010: Volume 3, Issue 1, pp. 51-73

Ends and Ways: 
The Algorithmic Politics of Network Neutrality

Fenwick McKelvey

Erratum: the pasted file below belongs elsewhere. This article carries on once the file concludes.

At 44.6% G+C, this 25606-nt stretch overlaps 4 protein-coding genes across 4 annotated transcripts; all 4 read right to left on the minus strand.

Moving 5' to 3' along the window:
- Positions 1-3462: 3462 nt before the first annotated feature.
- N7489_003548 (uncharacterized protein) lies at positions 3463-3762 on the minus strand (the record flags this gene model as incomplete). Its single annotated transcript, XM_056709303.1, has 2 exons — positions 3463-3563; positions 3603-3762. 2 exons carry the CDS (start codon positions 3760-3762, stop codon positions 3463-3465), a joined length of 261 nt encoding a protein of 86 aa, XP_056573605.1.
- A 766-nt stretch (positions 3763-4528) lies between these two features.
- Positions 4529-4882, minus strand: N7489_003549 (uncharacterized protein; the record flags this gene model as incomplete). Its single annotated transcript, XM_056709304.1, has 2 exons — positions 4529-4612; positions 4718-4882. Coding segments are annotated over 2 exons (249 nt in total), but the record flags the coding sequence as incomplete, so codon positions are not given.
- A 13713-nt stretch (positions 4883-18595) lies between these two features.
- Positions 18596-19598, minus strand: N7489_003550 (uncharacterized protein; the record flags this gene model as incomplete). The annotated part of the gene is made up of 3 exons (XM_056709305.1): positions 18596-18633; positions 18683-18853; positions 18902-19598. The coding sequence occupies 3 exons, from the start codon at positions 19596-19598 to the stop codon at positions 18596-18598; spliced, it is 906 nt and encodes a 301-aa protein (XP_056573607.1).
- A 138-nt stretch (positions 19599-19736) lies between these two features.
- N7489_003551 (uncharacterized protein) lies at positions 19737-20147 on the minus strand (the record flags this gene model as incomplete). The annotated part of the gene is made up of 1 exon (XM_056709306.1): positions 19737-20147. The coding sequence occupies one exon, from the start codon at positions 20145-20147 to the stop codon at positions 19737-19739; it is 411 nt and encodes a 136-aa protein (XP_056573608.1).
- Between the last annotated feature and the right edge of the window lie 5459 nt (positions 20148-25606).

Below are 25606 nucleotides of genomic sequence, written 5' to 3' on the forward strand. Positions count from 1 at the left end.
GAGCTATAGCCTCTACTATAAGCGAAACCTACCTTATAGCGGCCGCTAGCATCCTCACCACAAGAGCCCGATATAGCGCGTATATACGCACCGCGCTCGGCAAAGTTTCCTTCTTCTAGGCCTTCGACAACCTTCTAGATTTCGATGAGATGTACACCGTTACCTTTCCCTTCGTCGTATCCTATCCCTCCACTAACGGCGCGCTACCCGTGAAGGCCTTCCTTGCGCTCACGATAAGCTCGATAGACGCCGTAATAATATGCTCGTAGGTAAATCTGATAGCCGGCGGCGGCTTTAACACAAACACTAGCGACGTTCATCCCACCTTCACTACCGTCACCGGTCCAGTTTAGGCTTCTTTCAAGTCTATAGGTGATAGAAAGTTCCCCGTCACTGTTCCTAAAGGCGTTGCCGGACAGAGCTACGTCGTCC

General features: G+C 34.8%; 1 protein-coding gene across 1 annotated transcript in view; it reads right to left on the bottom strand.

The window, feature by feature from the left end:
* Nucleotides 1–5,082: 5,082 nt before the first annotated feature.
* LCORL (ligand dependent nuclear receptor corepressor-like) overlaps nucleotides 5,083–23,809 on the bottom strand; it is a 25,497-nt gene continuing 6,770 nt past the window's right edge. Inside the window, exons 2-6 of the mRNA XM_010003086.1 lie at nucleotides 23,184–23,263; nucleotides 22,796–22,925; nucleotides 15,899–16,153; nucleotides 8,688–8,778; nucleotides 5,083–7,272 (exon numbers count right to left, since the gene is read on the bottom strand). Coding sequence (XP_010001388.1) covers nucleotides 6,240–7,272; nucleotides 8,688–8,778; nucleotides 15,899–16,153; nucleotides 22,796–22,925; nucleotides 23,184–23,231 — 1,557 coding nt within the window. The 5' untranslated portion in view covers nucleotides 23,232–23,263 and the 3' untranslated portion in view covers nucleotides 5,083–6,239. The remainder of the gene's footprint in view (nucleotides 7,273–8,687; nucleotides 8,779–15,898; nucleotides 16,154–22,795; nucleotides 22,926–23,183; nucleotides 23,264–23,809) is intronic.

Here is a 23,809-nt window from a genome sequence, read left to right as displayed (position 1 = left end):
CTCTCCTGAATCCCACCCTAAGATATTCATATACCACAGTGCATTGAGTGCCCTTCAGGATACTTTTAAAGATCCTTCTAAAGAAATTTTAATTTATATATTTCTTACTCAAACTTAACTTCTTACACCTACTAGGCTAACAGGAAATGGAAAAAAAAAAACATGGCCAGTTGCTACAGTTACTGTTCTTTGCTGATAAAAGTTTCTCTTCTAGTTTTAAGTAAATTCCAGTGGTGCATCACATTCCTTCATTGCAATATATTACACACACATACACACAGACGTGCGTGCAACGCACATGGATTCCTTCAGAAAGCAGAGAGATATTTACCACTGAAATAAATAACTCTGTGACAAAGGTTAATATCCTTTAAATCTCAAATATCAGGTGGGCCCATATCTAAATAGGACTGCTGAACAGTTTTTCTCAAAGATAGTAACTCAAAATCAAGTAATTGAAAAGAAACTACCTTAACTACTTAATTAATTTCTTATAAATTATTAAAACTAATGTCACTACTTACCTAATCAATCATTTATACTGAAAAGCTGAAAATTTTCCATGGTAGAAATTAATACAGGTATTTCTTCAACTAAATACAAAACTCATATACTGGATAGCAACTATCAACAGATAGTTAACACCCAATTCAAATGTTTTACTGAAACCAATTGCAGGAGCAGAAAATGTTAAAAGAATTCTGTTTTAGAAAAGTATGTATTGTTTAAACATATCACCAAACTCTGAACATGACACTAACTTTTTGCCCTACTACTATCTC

The Internet in Canada is an assemblage of private and public networks. A variety of institutions and networking codes manage these networks. Conflicts exist between these parties despite their interconnection. Tensions heightened when commercial ISPs began managing traffic on their network using sophisticated routing algorithms. Concerned parties demanded legislation based on a network neutrality principle to prevent undue discrimination. While the network neutrality controversy has been addressed as a question of public policy, the controversy also includes a conflict between various codes constituting networks in Canada. The conflict between codes involve two key networking software that manifest incongruous networks. Their algorithms, the logics embedded in code, differentiate the different types of networking code. The two types of algorithms are Quality of Service and End-to-End. These algorithms treat different modalities of Internet communication differently, in part due to their deployment by different institutions. Quality of Service allows for the tiering of traffic by carriers. Commercial carriers have popularized this algorithm to promote value-added services and prevent network congestions. End-to-end algorithms, on the other hand, enforce a strict equality between modalities of communication. Peer-to-peer applications have popularized an extreme version of the end-to-algorithm, treating all nodes as equals. The popularity and growth of both these algorithms pulls the Internet in different directions, creating conflicts over its future. Through an extended review of these two algorithms and their intersection, this paper confronts how code plays a role in the network neutrality controversy.



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